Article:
UNION COUNTY, NJ — Delegates to the 102nd annual meeting of the American Association of University Professors voted in Washington, D.C. last week to place Union County College on its list of institutions sanctioned for violating AAUP-supported standards of academic government.
Association investigations said it revealed serious departures by the administration and governing board from generally accepted standards of college and university government endorsed by the Association.
In its report, the AAUP reports a change in administration as the advent of the violations. “A new president, shortly after assuming office in 2010, began making changes in the governance of the college that severely diminished the role of the faculty,” the report revealed, referring to UCC president Margaret McMenamin. “In 2012 she initiated, through the college’s attorney, a scope of bargaining petition with the New Jersey Public Employment Relations Commission. The report found that the administration of Union County College — with the acquiescence of its two governing boards — abolished key structures of faculty representation in governance; arrogated to itself the faculty role in formulating appointment, reappointment, promotion, and tenure policies; and forbade any discussion of governance practices and policies, even outside of collective bargaining negotiations.”
The report outlines further violations. “These include abolishing faculty meetings and replacing them with meetings (at which no votes are taken) of a ‘College Assembly’ consisting of administrative staff and faculty members; eliminating any independent faculty review and vote on curricular issues; and supplanting what was left of the faculty handbook with a new “Employee Handbook” that promulgates such administrative prerogatives as the right to monitor faculty and staff electronic communications for any reason, as well as the right to make any changes to the handbook at any time.”
In November, 2015, the AAUP had released a report on severe departures from generally accepted standards of academic governance at the college.
The report, written by former AAUP president Robert A. Gorman, an emeritus professor of labor law at the University of Pennsylvania, details how McMenamin has allegedly diminished the role and influence of the faculty in the college’s governance system. The McMenamin administration is also accused of successfully petitioning the state’s Public Employment Relations Commission to remove standard, though not mandatory, provisions on faculty governance from the collective bargaining agreement.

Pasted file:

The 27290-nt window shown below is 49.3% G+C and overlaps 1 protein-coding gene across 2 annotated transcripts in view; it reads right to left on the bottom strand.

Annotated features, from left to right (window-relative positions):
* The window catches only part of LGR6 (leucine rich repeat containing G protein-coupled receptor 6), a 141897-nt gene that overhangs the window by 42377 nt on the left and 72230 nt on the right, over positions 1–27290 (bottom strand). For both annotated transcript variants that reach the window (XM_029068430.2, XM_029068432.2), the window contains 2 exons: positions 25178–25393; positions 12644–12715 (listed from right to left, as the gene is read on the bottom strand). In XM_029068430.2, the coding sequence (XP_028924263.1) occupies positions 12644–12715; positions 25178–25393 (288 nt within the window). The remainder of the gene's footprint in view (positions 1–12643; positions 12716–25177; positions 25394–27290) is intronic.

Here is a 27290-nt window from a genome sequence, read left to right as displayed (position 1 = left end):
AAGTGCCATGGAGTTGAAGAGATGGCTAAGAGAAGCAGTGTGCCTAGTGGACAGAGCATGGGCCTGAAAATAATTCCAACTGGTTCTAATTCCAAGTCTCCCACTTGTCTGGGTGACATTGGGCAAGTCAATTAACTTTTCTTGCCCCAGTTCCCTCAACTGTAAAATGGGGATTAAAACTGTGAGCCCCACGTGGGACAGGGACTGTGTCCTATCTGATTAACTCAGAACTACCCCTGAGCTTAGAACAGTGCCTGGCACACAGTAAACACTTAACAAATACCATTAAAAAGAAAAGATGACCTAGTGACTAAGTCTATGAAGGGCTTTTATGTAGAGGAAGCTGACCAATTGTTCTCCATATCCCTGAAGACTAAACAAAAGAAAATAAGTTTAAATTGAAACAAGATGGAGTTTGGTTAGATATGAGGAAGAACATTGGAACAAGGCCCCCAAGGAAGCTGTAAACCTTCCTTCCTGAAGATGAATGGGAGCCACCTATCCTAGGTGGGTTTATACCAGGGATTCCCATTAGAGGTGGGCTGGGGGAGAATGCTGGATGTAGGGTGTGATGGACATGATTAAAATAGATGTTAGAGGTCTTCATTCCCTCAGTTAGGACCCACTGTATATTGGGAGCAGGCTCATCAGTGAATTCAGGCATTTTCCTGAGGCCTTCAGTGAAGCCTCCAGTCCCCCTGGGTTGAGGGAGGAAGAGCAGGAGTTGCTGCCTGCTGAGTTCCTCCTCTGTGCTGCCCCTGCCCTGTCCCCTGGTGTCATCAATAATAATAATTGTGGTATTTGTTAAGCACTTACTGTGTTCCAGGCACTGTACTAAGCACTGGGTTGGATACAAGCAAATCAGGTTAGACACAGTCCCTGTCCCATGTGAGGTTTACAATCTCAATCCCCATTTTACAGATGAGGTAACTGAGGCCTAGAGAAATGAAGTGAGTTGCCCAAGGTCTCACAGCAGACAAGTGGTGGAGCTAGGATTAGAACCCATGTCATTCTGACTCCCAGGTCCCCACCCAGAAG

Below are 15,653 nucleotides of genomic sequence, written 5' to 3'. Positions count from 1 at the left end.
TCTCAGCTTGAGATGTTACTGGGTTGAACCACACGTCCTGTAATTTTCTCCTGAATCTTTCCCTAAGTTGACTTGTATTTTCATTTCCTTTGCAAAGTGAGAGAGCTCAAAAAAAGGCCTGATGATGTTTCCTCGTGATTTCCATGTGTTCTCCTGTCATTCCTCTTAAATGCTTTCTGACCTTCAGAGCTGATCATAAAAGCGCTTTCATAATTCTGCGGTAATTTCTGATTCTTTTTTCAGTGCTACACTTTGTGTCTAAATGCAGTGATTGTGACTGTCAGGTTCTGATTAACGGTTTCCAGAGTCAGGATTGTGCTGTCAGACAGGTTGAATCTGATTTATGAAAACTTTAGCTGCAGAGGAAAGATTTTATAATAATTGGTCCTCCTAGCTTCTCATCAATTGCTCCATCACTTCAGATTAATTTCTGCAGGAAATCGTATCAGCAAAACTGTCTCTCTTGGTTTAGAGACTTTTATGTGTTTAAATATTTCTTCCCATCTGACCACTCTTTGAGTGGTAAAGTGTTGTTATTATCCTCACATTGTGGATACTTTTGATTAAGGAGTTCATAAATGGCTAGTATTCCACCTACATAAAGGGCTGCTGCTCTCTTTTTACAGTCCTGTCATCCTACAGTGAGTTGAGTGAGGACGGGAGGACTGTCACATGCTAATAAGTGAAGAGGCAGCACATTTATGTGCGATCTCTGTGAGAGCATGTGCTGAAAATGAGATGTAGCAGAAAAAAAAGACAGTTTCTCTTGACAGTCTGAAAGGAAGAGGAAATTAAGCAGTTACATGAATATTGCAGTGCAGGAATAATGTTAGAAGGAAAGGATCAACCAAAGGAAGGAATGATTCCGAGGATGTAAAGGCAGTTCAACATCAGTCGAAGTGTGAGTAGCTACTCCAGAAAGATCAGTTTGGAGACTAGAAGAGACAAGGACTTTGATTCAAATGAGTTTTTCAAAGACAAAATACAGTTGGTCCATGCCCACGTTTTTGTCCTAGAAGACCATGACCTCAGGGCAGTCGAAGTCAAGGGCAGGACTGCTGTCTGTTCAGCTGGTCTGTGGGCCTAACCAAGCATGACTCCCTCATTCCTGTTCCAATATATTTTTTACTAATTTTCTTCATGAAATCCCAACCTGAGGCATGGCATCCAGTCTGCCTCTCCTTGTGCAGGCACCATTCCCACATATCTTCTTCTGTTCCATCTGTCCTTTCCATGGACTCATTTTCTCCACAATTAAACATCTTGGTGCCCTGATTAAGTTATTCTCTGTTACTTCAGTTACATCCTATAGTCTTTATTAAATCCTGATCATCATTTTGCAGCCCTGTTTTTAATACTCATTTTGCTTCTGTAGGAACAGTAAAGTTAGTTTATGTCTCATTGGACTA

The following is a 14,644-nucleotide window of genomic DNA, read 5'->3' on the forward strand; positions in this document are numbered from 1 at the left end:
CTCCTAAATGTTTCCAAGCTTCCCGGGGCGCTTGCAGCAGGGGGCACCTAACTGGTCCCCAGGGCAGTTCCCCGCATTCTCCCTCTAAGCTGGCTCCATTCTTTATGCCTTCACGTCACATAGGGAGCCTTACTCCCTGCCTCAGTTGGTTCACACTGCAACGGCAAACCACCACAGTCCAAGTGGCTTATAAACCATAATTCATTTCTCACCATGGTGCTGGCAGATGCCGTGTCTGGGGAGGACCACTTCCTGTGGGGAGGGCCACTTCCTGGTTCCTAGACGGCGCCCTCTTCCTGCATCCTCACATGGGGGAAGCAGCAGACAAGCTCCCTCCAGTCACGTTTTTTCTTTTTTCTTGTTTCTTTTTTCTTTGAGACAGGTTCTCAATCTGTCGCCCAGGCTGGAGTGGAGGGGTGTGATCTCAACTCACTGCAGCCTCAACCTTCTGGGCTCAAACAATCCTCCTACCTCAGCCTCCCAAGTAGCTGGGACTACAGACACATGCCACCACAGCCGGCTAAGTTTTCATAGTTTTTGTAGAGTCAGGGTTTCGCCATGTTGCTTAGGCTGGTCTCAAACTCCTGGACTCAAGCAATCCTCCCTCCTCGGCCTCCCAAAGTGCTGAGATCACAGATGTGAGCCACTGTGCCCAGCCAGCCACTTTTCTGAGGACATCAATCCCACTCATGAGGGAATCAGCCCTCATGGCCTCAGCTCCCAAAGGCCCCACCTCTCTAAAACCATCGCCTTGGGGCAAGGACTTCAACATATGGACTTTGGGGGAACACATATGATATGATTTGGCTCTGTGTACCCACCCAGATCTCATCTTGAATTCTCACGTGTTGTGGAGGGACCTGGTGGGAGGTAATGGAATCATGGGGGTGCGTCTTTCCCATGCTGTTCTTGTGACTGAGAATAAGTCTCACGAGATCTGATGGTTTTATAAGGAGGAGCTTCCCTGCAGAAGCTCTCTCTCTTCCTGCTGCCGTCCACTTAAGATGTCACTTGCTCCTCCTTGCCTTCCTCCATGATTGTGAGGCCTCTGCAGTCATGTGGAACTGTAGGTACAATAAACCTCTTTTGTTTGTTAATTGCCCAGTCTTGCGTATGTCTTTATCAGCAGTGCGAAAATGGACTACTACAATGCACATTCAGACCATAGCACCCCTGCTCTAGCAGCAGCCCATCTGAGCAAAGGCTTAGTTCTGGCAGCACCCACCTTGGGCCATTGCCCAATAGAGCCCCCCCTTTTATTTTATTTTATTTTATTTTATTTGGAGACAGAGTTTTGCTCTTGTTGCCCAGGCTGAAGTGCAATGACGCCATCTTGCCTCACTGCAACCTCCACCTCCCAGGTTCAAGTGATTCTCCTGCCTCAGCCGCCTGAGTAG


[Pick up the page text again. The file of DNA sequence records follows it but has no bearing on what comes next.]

According to the report, Gorman sought to meet with representatives of the faculty, administration, and governing boards in response to faculty complaints of governance and academic freedom violations, but that McMenamin declined to meet with Gorman, as did the chairs of the college’s two governing boards.
In response to being sanctioned, Vic Richel, board chair of UCC, issued the following statement to LocalSource. “For the past six years, Union County College’s governing Board of Trustees has, along with our advisory Board of Governors, actively reviewed and participated in the development of President Margaret McMenamin’s plan to transform our College into one that is truly student-centered,” said Richel. “We have unanimously agreed with Dr. McMenamin’s vision and plan, and fully support the steps she and her Administration have taken to transform Union County College into one of the nation’s premier community colleges. We have over 30 outstanding community leaders who serve as volunteers on our Boards of Trustees and Governors, and I believe that our complete support should be understood as total validation of all the steps being taken by President McMenamin and her administration to achieve our objectives. Dr. McMenamin’s leadership and management of Union County College is truly outstanding.”
Derek McConnell, President of the UCC Chapter of the AAUP, issued the following statement to LocalSource in response to the sanction. “Union County College became one of only seven institutions of higher learning currently sanctioned for violating principles of academic government this weekend,” said McConnell. “Three other faculty members and I attended the national AAUP meeting in DC on Saturday, when the situation at Union County College was discussed with great concern, and sanctions for violating standards of academic government were approved unanimously.”